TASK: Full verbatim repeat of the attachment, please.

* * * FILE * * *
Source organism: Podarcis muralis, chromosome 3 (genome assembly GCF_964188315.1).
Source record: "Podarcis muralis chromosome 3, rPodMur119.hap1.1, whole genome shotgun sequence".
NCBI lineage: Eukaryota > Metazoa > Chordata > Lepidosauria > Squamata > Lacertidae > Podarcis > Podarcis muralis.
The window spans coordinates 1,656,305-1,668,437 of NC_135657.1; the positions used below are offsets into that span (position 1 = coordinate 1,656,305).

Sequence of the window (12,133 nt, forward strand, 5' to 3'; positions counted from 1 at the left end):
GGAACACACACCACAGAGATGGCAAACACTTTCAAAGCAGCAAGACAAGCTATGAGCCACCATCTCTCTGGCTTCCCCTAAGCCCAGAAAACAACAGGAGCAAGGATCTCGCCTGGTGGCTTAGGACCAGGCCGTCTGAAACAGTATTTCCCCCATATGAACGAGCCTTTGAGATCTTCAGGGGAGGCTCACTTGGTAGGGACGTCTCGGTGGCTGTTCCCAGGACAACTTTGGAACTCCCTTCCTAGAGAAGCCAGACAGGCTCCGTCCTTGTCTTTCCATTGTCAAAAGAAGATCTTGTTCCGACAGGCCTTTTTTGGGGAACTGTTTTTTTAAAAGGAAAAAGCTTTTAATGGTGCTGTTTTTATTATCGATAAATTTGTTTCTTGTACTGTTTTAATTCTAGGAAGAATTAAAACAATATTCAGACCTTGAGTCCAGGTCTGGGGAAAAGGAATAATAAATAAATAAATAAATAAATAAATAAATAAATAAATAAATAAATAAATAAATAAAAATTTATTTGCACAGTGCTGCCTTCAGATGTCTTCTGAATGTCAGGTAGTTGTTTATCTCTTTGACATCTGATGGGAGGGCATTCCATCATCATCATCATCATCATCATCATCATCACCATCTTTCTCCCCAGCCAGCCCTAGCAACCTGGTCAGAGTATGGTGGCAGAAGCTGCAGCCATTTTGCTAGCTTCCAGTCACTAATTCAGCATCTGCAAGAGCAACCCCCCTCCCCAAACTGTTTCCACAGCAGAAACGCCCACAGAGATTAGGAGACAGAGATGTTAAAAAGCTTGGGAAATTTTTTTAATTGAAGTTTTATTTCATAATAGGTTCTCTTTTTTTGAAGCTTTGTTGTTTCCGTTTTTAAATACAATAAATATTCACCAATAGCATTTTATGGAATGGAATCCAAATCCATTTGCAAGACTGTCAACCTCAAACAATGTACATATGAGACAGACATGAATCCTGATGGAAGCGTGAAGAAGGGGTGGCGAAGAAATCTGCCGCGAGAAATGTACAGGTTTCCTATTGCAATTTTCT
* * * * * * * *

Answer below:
Source organism: Podarcis muralis, chromosome 3 (genome assembly GCF_964188315.1).
Source record: "Podarcis muralis chromosome 3, rPodMur119.hap1.1, whole genome shotgun sequence".
NCBI lineage: Eukaryota > Metazoa > Chordata > Lepidosauria > Squamata > Lacertidae > Podarcis > Podarcis muralis.
The window spans coordinates 1,656,305-1,668,437 of NC_135657.1; the positions used below are offsets into that span (position 1 = coordinate 1,656,305).

Sequence of the window (12,133 nt, forward strand, 5' to 3'; positions counted from 1 at the left end):
GGAACACACACCACAGAGATGGCAAACACTTTCAAAGCAGCAAGACAAGCTATGAGCCACCATCTCTCTGGCTTCCCCTAAGCCCAGAAAACAACAGGAGCAAGGATCTCGCCTGGTGGCTTAGGACCAGGCCGTCTGAAACAGTATTTCCCCCATATGAACGAGCCTTTGAGATCTTCAGGGGAGGCTCACTTGGTAGGGACGTCTCGGTGGCTGTTCCCAGGACAACTTTGGAACTCCCTTCCTAGAGAAGCCAGACAGGCTCCGTCCTTGTCTTTCCATTGTCAAAAGAAGATCTTGTTCCGACAGGCCTTTTTTGGGGAACTGTTTTTTTAAAAGGAAAAAGCTTTTAATGGTGCTGTTTTTATTATCGATAAATTTGTTTCTTGTACTGTTTTAATTCTAGGAAGAATTAAAACAATATTCAGACCTTGAGTCCAGGTCTGGGGAAAAGGAATAATAAATAAATAAATAAATAAATAAATAAATAAATAAATAAATAAATAAATAAATAAAAATTTATTTGCACAGTGCTGCCTTCAGATGTCTTCTGAATGTCAGGTAGTTGTTTATCTCTTTGACATCTGATGGGAGGGCATTCCATCATCATCATCATCATCATCATCATCATCACCATCTTTCTCCCCAGCCAGCCCTAGCAACCTGGTCAGAGTATGGTGGCAGAAGCTGCAGCCATTTTGCTAGCTTCCAGTCACTAATTCAGCATCTGCAAGAGCAACCCCCCTCCCCAAACTGTTTCCACAGCAGAAACGCCCACAGAGATTAGGAGACAGAGATGTTAAAAAGCTTGGGAAATTTTTTTAATTGAAGTTTTATTTCATAATAGGTTCTCTTTTTTTGAAGCTTTGTTGTTTCCGTTTTTAAATACAATAAATATTCACCAATAGCATTTTATGGAATGGAATCCAAATCCATTTGCAAGACTGTCAACCTCAAACAATGTACATATGAGACAGACATGAATCCTGATGGAAGCGTGAAGAAGGGGTGGCGAAGAAATCTGCCGCGAGAAATGTACAGGTTTCCTATTGCAATTTTCT